(photo by Lee Bey)
The city never sleeps. But it keeps one eye open at night, rather than two--meaning Chicago doesn't exactly roll up its sidewalks at night, but it comes close, particularly downtown.
Check out this 1956 episode of "What's My Line," featuring architecture Frank Lloyd Wright. His voice is deeper than I imagined. And he's certainly got charm. At the end, Wright discusses his newest project, Price Tower, and wishes aloud that a photo of it could be shown. Let's oblige him.
*Ok."What's My Line" was filmed in New York City, not Hollywood. So sue me.
For several days now, I’ve been fixated–there is no other word for it–by the images of the late photographer Vivian Maier, a French-born woman who worked for years as a nanny, while leading a secret double-life as a street photographer.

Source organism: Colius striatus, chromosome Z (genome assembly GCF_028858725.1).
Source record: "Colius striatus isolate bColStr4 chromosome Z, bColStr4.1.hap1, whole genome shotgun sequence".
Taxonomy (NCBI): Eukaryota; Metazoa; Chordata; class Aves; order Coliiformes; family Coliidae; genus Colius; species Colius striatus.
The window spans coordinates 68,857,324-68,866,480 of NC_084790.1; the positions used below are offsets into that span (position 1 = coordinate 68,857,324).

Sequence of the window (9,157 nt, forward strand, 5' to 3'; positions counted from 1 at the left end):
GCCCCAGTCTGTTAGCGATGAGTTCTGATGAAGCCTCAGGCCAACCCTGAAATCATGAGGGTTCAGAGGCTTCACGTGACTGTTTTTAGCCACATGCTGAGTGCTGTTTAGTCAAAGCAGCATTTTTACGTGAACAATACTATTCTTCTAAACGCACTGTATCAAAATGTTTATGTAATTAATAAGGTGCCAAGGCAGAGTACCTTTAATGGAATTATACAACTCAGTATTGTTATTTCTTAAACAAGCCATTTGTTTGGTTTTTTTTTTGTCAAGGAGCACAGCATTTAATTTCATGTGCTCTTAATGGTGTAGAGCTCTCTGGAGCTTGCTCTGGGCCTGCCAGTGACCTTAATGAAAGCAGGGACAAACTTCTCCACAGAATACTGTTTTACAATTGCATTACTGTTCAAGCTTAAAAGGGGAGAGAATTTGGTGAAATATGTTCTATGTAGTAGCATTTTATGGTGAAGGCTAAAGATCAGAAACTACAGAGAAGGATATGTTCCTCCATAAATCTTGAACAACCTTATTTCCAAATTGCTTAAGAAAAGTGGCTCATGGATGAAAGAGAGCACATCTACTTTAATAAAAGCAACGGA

You’ve never heard of Maier? Don’t feel badly. Nobody really knew about Maier’s work as a photographer until after her death in 2009 and Chicagoan John Maloof stumbled upon her medium format negatives and rolls of undeveloped film–a whopping 100,000 images–at an estate sale and decided to share them.
Maloof has posted scores of the images in a very fine blog that he often updates. Maier’s crisp black-and-white photographs capture a solemn Chicago: doyennes seemingly lost in an increasingly modern city; workaday folk walking and shopping beneath the script of neon; old men in shabby suits, hanging out on downtown street corners. She photographs Chicago at the same period as did posthumously- discovered amateur photographer Chuck Cushman, but Maier’s is more sober and thought-provoking.
(photo by Lee Bey)
Chicago's landmarks commission will vote today on whether to recommend alderman grant protected landmark status to the Timothy Blackstone Memorial Library, a century-old Tiffany-domed Beaux Art beauty in the Kenwood neighborhood--blocks east of President Obama's house--that is also the first branch library built in the city.